#delay_warning_time = 4h

# Custom variables used by the "submission" smtpd instance (see master.cf)
submit_recipient_restrictions = permit_mynetworks, permit_sasl_authenticated, reject_unauth_destination, reject
submit_relay_restrictions = permit_mynetworks, permit_sasl_authenticated, defer_unauth_destination, reject

# Custom variables used by the "primary" smtpd instance (see master.cf)
smtpd_client_restrictions =
  reject_rbl_client zen.spamhaus.org,
  reject_rbl_client bl.spamcop.net

smtpd_recipient_restrictions =
  reject_unauth_pipelining, reject_non_fqdn_recipient, reject_unknown_recipient_domain, reject_unauth_destination

There is a lot to explain here…

Most of these settings are for use by the SMTPD daemon, although some are also used by the postfix-variant of sendmail which is used by Spamassassin among other things.

Variable mydestination has been set up so email to “user1@localhost” is still delivered as a “local” email (ie assumes there is a native unix account named user1). However this variable does not include “example.com” so such emails will not be classified as local.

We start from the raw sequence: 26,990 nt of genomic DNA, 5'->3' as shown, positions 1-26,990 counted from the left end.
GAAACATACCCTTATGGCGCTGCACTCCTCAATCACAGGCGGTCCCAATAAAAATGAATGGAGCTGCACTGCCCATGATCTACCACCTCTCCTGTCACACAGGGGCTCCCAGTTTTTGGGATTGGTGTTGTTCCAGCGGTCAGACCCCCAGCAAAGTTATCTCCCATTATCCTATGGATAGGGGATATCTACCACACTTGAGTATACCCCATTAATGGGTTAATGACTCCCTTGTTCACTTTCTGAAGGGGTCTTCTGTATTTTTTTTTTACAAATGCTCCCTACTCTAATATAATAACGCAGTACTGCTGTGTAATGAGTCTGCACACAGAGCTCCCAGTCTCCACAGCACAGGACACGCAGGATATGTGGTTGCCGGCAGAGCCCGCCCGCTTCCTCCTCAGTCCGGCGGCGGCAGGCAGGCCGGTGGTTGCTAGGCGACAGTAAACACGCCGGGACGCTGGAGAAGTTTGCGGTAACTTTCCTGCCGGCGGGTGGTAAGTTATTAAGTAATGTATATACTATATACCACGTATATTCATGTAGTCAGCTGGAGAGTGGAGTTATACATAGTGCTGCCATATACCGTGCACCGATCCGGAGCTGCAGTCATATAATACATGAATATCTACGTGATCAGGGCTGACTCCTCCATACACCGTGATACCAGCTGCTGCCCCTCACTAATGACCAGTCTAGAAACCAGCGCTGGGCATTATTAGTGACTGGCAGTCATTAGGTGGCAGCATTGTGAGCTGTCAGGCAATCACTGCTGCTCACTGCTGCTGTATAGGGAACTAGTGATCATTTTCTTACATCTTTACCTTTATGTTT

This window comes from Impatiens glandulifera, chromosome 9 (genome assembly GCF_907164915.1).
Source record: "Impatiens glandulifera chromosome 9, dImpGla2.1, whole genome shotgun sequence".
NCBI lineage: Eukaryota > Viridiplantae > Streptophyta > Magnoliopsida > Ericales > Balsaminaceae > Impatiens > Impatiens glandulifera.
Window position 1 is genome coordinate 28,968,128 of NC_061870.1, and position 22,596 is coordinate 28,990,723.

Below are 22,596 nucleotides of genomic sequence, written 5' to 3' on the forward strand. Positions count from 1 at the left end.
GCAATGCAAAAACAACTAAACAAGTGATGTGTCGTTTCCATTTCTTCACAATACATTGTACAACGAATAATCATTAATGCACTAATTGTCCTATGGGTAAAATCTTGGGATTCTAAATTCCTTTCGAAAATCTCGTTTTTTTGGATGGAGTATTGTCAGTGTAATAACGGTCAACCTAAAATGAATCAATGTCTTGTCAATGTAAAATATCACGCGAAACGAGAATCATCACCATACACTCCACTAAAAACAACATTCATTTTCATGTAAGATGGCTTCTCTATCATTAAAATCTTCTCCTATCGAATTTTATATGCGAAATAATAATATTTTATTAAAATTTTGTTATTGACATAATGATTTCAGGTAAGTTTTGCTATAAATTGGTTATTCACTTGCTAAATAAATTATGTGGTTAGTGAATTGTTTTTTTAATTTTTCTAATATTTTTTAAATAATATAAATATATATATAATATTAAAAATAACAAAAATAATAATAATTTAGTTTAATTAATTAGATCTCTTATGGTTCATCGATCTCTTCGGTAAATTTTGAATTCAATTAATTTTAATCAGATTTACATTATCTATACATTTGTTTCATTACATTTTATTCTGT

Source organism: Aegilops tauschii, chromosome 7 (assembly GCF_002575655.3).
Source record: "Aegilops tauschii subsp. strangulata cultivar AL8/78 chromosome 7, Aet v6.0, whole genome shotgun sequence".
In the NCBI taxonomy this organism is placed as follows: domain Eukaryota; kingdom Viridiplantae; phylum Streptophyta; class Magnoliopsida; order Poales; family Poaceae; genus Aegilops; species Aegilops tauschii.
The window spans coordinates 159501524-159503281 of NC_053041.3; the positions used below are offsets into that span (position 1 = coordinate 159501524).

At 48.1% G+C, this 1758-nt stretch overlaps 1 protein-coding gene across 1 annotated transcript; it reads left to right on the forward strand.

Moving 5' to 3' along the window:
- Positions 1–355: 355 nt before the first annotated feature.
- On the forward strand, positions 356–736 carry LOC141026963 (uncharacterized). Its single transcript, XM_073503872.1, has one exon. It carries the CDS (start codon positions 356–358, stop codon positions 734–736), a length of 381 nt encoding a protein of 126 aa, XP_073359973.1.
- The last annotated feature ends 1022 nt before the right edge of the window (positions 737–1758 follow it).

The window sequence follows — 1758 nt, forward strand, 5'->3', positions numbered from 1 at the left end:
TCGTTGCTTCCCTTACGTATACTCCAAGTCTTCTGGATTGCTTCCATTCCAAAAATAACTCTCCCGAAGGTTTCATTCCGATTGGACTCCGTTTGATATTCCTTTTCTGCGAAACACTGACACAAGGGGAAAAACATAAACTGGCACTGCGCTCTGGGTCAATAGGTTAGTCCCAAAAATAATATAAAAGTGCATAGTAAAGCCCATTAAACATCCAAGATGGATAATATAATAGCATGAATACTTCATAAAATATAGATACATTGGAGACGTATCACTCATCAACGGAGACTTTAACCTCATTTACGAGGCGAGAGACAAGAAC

The relay options are set to values that effectively disable “explicit relaying”. Here, the word relay means relaying between cooperating email servers, eg within a single company. We are setting up a personal email-server here, so this kind of “relay” is not needed. Later, the word relay is used to mean sending email to arbitrary email-servers on the internet; this reuse of terminology is unfortunate and confusing.

The SSL entries are hopefully obvious. Inbound email coming from external email-servers should really be transferred over an encrypted link for privacy, New emails being submitted by local users (via email client apps) over SMTP should definitely be encrypted to hide the transfer of passwords etc. And this encryption requires Postfix to have access to an SSL server certificate for mail.example.com. Outbound email from from this server to external email-servers should of course also be encrypted, but in that case the certificate is the responsibility of the remote server. Note that the “submission” SMTP server may require SSL (and we do set this up via a “-o” option in master.cf), but the SMTPD service on port 25 is not supposed to require SSL, just to offer it as an option.